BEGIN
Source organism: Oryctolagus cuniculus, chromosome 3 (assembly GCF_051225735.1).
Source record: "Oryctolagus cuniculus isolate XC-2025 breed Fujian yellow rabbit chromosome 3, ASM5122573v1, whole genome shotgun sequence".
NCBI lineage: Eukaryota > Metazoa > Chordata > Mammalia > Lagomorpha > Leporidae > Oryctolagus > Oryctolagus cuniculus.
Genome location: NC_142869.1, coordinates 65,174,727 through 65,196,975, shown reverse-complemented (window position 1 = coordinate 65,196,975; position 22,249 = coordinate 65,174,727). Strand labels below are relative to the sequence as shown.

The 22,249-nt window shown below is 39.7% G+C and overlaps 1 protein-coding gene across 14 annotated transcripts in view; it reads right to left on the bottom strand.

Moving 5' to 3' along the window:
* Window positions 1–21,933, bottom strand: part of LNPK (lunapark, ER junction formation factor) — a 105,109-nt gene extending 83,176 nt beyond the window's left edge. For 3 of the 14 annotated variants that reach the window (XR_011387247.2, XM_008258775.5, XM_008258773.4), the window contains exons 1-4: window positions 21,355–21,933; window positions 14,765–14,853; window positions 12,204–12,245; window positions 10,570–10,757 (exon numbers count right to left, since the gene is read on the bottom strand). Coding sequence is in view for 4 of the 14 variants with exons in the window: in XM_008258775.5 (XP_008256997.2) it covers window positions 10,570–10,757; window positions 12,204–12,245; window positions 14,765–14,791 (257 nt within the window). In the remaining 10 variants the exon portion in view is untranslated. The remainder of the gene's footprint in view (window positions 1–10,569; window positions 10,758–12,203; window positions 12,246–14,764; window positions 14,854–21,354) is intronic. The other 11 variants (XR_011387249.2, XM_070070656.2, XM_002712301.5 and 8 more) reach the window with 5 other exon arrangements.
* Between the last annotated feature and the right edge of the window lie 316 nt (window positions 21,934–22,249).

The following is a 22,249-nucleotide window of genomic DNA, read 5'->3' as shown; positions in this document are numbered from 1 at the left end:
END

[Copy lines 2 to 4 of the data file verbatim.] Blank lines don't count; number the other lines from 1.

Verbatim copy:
Source record: "Oryctolagus cuniculus isolate XC-2025 breed Fujian yellow rabbit chromosome 3, ASM5122573v1, whole genome shotgun sequence".
NCBI lineage: Eukaryota > Metazoa > Chordata > Mammalia > Lagomorpha > Leporidae > Oryctolagus > Oryctolagus cuniculus.
Genome location: NC_142869.1, coordinates 65,174,727 through 65,196,975, shown reverse-complemented (window position 1 = coordinate 65,196,975; position 22,249 = coordinate 65,174,727). Strand labels below are relative to the sequence as shown.